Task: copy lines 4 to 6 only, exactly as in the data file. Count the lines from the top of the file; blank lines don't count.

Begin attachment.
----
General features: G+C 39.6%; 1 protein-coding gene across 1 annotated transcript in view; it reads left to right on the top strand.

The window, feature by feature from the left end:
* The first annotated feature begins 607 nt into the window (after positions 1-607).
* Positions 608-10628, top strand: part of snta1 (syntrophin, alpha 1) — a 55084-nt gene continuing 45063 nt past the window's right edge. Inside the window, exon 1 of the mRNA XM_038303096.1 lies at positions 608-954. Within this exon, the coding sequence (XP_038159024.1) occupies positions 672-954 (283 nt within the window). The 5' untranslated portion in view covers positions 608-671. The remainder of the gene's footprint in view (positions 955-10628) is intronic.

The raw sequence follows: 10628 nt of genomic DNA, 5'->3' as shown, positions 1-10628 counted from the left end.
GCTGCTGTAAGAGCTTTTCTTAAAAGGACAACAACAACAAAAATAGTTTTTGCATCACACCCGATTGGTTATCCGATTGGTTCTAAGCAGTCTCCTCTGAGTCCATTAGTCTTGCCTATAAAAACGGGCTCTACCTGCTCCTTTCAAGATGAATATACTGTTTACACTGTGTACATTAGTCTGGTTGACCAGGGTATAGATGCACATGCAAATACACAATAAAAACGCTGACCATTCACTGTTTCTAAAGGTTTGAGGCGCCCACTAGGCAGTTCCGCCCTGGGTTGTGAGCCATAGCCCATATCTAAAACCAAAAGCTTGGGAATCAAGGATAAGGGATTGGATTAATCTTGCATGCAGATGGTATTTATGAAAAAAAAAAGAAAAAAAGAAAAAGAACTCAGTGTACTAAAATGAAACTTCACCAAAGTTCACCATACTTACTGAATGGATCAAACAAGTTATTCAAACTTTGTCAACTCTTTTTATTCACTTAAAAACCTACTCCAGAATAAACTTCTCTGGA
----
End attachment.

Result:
* Positions 608-10628, top strand: part of snta1 (syntrophin, alpha 1) — a 55084-nt gene continuing 45063 nt past the window's right edge. Inside the window, exon 1 of the mRNA XM_038303096.1 lies at positions 608-954. Within this exon, the coding sequence (XP_038159024.1) occupies positions 672-954 (283 nt within the window). The 5' untranslated portion in view covers positions 608-671. The remainder of the gene's footprint in view (positions 955-10628) is intronic.

The raw sequence follows: 10628 nt of genomic DNA, 5'->3' as shown, positions 1-10628 counted from the left end.
GCTGCTGTAAGAGCTTTTCTTAAAAGGACAACAACAACAAAAATAGTTTTTGCATCACACCCGATTGGTTATCCGATTGGTTCTAAGCAGTCTCCTCTGAGTCCATTAGTCTTGCCTATAAAAACGGGCTCTACCTGCTCCTTTCAAGATGAATATACTGTTTACACTGTGTACATTAGTCTGGTTGACCAGGGTATAGATGCACATGCAAATACACAATAAAAACGCTGACCATTCACTGTTTCTAAAGGTTTGAGGCGCCCACTAGGCAGTTCCGCCCTGGGTTGTGAGCCATAGCCCATATCTAAAACCAAAAGCTTGGGAATCAAGGATAAGGGATTGGATTAATCTTGCATGCAGATGGTATTTATGAAAAAAAAAAGAAAAAAAGAAAAAGAACTCAGTGTACTAAAATGAAACTTCACCAAAGTTCACCATACTTACTGAATGGATCAAACAAGTTATTCAAACTTTGTCAACTCTTTTTATTCACTTAAAAACCTACTCCAGAATAAACTTCTCTGGA